I was reading Square root of Pauli operators: is there a common convention to define them uniquely? and it got me thinking about square roots.

Recall the Pauli $ X $ gate $$ X=\begin{bmatrix} 0 & 1 \\ 1 & 0 \end{bmatrix} $$

How many unitary matrices $ U $ are there such that $$ U^2=X $$ In other words, how many unitary square roots does $ X $ have? I would expect that there are $ 4 $ square roots because each eigenvalue has 2 square roots.

However this naïve approach fails for some matrices, for example the identity $ I $. Not only does $ \pm I $ square to $ I $ but also every matrix of the form $ VZV^{-1} $ for $ V $ unitary is a unitary square root of $ I $. For example $ \pm I, \pm X, \pm Z , \pm Y $ are all unitary matrices that square to $ I $. As are all matrices of the form $$ \begin{bmatrix} 0 & e^{i \theta} \\ e^{-i \theta} & 0 \end{bmatrix} $$

Edit: The relevant distinction here between $ X $ having finitely many roots and $ I $ having infinitely many roots is that $ X $ has all distinct eigenvalues while $ I $ has repeated eigenvalues.


1 Answer 1


I want to answer this on two levels.

What are the $X$ and $\sqrt{X}$ gates?

A good way of seeing this is on the Bloch Sphere. The generic rotation around the $x$-axis is defined as $$ R_x(\theta) = \cos(\theta/2)I - i\sin(\theta/2)X. $$ If $\theta=\pi$, then we get the $X$ gate, up to an overall phase. In simple terms, the $X$ gate is just a rotation of 180 degrees around the $x$-axis on the Bloch sphere.

Now $\sqrt{X}$ is just breaking up this rotation into two equal rotations. It should be apparent, there are only two ways of doing this. Either $\sqrt{X}$ is a 90 degrees clockwise rotation around the $x$-axis, or it is a 90 degrees anti-clockwise rotation around the $x$-axis.

Do we have more freedom algebraically?

In your linked question, this answer tells us that there can be exactly four square roots $$ \sqrt{X} = \pm 1 |+\rangle \langle +| \pm i |-\rangle \langle -|, $$ which yield $X$ without an overall phase. Two of these correspond to a 90 degree clockwise rotation with a phase inbuilt, and other two are a 90 degrees anti-clockwise rotation. To see this, note that with the choice of $1,i$, in the above, we get $$ \sqrt{X} = \frac{1}{2} \begin{pmatrix} 1+i & 1-i \\ 1-i & 1+i \end{pmatrix} = \frac{1}{\sqrt{2}}e^{i\pi/4}(I-iX). $$ And if we make the choice $-1,-i$, we get $$ \sqrt{X} = \frac{1}{2} \begin{pmatrix} -1-i & -1+i \\ -1+i & -1-i \end{pmatrix} = -\frac{1}{\sqrt{2}}e^{i\pi/4}(I-iX). $$ These differ by a minus sign and square to $X$.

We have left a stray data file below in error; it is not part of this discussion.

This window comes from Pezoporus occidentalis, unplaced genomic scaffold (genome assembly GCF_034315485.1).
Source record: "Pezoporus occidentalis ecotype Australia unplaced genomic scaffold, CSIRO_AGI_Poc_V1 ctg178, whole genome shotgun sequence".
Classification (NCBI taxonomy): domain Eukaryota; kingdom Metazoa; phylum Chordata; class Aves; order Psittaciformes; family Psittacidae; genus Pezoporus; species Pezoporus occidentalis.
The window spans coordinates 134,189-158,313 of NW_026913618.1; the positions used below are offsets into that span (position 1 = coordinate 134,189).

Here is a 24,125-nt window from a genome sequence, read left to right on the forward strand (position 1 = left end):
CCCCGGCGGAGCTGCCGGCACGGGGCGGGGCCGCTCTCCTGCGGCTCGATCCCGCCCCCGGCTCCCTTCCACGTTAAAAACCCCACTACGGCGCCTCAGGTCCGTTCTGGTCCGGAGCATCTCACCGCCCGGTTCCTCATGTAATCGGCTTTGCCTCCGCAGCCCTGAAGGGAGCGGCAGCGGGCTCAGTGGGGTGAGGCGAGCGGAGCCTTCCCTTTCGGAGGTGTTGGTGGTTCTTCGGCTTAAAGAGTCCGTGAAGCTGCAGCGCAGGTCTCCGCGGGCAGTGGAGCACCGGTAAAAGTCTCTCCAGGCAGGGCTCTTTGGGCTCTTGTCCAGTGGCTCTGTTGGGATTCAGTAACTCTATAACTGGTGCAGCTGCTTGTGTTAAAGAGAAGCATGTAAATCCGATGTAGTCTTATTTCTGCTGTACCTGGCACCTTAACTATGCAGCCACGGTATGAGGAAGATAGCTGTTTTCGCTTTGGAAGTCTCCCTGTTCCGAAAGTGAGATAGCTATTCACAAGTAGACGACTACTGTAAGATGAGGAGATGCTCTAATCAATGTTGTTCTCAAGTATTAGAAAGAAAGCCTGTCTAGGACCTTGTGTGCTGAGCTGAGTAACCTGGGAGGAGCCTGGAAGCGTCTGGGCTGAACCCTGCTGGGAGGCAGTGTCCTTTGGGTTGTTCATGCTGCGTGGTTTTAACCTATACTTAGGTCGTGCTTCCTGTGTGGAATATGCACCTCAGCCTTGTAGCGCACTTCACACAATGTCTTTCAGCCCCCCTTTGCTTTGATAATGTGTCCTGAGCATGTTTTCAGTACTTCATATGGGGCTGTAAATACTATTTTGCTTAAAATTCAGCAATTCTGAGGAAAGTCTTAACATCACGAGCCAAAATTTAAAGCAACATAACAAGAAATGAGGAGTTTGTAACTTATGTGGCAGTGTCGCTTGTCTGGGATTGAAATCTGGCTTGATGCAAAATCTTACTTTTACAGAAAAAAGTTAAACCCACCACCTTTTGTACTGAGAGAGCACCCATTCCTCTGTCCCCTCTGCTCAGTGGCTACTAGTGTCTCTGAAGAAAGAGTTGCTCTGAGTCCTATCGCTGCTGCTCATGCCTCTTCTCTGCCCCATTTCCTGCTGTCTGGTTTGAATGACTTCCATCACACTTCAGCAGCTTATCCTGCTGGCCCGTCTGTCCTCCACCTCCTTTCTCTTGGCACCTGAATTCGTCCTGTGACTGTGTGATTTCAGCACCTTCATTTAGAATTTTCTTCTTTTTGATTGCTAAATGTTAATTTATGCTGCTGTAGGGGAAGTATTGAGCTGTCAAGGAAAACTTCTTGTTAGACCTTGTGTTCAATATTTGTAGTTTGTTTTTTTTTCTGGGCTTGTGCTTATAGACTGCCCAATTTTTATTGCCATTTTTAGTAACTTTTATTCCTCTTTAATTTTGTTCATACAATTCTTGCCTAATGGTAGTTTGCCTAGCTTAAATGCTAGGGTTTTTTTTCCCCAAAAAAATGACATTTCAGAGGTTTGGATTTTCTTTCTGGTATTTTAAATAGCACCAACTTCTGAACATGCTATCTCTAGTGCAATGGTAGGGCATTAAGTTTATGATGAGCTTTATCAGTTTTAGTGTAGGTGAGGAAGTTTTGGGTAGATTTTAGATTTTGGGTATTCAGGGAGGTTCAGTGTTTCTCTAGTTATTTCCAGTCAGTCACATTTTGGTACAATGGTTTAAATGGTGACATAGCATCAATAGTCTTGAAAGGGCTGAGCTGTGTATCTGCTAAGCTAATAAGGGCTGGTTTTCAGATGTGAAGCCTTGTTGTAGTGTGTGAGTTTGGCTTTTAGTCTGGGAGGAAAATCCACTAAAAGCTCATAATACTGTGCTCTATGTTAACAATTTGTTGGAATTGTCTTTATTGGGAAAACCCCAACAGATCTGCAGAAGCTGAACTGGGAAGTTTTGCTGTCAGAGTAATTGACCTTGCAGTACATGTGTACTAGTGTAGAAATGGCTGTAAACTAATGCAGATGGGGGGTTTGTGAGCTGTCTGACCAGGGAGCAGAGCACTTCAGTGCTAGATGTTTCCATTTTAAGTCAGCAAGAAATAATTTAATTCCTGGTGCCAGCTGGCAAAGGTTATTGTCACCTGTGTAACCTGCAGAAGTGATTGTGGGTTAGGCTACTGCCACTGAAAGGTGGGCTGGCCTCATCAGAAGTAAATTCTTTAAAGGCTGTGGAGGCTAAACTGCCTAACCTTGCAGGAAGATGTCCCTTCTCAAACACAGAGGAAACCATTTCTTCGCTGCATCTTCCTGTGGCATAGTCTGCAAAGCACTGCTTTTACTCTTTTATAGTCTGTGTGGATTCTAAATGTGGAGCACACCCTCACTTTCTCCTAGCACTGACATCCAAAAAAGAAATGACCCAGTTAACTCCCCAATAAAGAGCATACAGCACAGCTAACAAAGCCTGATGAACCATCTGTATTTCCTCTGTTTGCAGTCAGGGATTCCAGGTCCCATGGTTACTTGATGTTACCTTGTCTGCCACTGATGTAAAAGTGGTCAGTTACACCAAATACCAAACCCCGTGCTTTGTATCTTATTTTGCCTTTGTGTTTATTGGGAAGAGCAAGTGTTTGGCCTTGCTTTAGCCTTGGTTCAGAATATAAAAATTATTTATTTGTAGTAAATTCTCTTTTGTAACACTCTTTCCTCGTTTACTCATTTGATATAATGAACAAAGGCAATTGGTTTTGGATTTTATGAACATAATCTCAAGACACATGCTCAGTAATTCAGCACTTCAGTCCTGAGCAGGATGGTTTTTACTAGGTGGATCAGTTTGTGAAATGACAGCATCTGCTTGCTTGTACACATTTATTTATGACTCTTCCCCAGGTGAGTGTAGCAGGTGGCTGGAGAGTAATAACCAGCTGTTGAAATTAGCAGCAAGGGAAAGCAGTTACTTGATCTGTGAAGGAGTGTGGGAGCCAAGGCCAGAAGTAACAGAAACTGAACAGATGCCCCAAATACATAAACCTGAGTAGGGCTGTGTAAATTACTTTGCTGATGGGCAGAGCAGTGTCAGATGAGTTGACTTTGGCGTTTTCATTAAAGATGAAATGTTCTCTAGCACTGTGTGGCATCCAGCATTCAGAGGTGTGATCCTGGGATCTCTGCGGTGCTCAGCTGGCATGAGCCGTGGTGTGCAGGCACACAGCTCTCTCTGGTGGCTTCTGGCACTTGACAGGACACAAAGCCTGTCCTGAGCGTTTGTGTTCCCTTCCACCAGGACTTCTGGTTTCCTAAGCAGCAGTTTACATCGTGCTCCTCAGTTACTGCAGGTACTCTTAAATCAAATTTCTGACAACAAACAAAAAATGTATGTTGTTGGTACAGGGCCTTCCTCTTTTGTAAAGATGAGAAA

Finally, if you allow an overall phase in $X$, i.e. if $A = \sqrt{X}$ and $A^2 = e^{i\phi}X$, then, you can define infinitely many $\sqrt{X}$.

  • $\begingroup$ Just to clarify are you saying that the 4 unitary square roots of $ X $ are $ H diag(1,\pm i) H $ and $ H diag(\pm i,1) H $? What about $ H diag(-1,\pm i) H $ and $ H diag(\pm i,-1) H $? Here $ H $ is the hadamard. $\endgroup$ Commented Feb 14, 2023 at 22:30
  • $\begingroup$ I think you should compute these by hand. Only $H \text{diag}(1,\pm i)H$ and $H \text{diag}(-1,\pm i)H$ square to exactly $X$. These are the four matrices I (and the other answer) have indicated. The other four choices that you have given square to $-X$. $\endgroup$ Commented Feb 14, 2023 at 22:54
  • $\begingroup$ Ah you're right I computed them by hand. In retrospect it should have been obvious that flipping the elements on the diagonal gives the negative because $ HZH=X $ but flipping the entries of $ Z $ gives $ -Z $ so $ H(-Z)H=-X $. So any $ 2\times 2 $ unitary matrix with distinct eigenvalues has exactly 4 square roots $\endgroup$ Commented Feb 15, 2023 at 0:32
  • 1
    $\begingroup$ Thanks again for this answer. I think the normalizations are off. It should be $$ \sqrt{X} = \frac{1}{2} \begin{pmatrix} 1+i & 1-i \\ 1-i & 1+i \end{pmatrix} = \frac{1}{\sqrt{2}}e^{i\pi/4}(I-iX). $$ and $$ \sqrt{X} = \frac{1}{2} \begin{pmatrix} -1-i & -1+i \\ -1+i & -1-i \end{pmatrix} = -\frac{1}{\sqrt{2}}e^{i\pi/4}(I-iX). $$ $\endgroup$ Commented Apr 2, 2023 at 22:22
  • $\begingroup$ Thanks, fixed the error. $\endgroup$ Commented Apr 2, 2023 at 22:35

Your Answer

By clicking “Post Your Answer”, you agree to our terms of service and acknowledge you have read our privacy policy.

Not the answer you're looking for? Browse other questions tagged or ask your own question.